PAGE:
Dir. Richard Linklater
(2012, PG-13, 99 minutes)

Bernie is a complex story about a simple crime. It’s inspired by the real case of Bernie Tiede, a funeral director in the East Texas town of Carthage, who befriended an elderly widow, murdered her, and confessed to the crime, in spite of which he probably came closer to acquittal than anyone reasonably should have.

What makes the film uniquely interesting is the way it frames the story as a mockumentary of sorts. Director/co-writer Richard Linklater uses talking-head “interviews” with the residents of Carthage – fictional or fictionalized characters, but many of them played by actual townspeople. They give us not only a perspective on the story but a sense of the community, which is tight-knit, prone to gossip, and loyal to its own. The relationships and reputations we learn of from these Carthage residents provide the context that lets us better understand the crime and its aftermath.

Linklater highlights the absurdity of the case and its players, but he is never belittling. He maintains a tricky balance, allowing our sympathies to shift between the characters, never declaring a hero or a villain but letting human nuances come through; this is comedy but not caricature.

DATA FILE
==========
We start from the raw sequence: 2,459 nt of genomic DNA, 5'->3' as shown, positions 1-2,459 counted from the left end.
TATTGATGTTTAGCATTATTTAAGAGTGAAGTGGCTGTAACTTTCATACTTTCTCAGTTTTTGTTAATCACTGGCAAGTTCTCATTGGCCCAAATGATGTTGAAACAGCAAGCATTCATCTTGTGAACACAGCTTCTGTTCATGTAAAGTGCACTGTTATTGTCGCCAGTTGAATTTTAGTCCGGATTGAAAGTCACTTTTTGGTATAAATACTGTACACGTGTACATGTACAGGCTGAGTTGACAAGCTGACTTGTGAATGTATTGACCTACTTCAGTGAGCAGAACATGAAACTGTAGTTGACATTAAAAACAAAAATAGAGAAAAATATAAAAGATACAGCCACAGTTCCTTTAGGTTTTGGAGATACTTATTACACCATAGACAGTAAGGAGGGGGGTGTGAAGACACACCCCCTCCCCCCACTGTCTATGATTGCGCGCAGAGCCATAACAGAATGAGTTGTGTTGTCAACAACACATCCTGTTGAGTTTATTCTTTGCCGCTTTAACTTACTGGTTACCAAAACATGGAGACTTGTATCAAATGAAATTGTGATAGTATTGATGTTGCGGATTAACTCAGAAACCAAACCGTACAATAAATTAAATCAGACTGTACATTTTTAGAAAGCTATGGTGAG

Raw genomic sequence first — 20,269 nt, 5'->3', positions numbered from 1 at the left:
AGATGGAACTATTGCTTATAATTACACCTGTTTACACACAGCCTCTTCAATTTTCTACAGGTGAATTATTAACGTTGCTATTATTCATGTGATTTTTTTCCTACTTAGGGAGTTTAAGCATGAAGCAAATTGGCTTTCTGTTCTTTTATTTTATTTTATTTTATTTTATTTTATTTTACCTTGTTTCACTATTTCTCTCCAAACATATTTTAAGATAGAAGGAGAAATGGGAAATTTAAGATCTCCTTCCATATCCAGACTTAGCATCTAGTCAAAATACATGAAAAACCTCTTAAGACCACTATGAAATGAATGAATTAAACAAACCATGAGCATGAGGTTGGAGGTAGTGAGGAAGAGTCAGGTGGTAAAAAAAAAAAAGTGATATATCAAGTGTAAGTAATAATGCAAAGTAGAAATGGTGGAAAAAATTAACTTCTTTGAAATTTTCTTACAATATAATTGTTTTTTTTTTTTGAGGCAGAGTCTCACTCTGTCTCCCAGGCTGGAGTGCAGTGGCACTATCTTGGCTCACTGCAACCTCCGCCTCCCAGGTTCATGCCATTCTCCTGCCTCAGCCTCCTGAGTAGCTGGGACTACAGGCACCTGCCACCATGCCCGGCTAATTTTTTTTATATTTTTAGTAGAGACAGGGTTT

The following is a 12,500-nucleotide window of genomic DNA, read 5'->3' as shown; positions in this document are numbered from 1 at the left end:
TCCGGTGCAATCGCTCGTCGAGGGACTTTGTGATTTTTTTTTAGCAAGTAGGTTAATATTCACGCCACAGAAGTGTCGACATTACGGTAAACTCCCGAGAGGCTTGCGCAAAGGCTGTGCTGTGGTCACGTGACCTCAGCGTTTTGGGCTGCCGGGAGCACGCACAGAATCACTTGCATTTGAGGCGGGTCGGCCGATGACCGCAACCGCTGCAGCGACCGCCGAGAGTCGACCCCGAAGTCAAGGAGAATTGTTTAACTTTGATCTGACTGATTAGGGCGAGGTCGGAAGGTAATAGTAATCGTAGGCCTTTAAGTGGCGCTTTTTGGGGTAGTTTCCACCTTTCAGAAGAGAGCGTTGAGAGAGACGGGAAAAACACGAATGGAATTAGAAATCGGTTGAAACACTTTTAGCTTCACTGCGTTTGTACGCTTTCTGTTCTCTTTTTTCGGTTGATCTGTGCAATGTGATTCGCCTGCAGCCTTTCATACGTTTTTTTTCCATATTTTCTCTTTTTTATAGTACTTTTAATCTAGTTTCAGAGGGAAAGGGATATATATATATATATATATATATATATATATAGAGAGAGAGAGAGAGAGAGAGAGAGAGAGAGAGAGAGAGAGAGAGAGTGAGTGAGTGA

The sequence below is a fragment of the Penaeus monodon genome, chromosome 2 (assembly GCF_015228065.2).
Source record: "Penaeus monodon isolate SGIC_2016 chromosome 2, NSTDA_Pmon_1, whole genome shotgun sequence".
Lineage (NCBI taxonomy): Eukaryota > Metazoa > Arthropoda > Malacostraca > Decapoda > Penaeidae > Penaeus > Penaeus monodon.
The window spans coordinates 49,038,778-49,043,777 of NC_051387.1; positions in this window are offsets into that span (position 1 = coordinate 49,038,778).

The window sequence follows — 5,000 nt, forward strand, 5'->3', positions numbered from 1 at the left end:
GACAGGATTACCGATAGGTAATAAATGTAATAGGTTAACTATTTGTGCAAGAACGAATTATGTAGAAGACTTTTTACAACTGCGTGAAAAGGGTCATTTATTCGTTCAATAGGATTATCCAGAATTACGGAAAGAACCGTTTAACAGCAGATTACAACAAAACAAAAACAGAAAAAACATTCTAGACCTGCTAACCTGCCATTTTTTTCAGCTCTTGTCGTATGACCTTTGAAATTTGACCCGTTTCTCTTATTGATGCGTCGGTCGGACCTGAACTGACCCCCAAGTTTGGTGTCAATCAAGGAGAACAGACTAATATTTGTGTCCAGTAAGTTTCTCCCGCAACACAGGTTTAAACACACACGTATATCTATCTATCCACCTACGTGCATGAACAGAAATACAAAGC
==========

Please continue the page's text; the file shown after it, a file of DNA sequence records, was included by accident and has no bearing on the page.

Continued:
Jack Black is known for his flamboyant comic persona (including in his last collaboration with Linklater, School of Rock), and his performance as Bernie plays into that; with his big smile and clean-cut, cherubic appearance, he sticks out like a sore thumb, an oddity, and we look for evidence of some darker, sinister purpose, but we don’t find one, because Black’s performance also emphasizes Bernie’s abject sincerity. Here is a man who seems almost unnaturally pleasant, overly generous, but what you see is what you get, and the crime, violent as it is, has the effect of making him seem more human, not less.

Shirley MacLaine plays his victim, Marjorie, and the amount of abuse he takes from her before snapping is a testament to his patience, but although MacLaine plays her as an insufferable bully, she gives her shadings of loneliness and mistrust; her domineering behavior seems rooted in an expectation that she will be abandoned by anyone who cares about her, so the closer Bernie gets, the worse she treats him, as if testing the limits of his affection.

Matthew McConaughey plays a blowhard prosecutor, who seems almost like a villain until you remember that he’s essentially on the right side. He is befuddled about why Bernie’s neighbors would rally around an admitted murderer, and I was too, even though I, like them, found myself almost wanting him to go free. Here is a film to invite such moral ambivalence.

Is murder always a crime? Of course, it’s always a crime. But the criminal justice system can’t always account for the peculiarities of human nature, or human sympathy.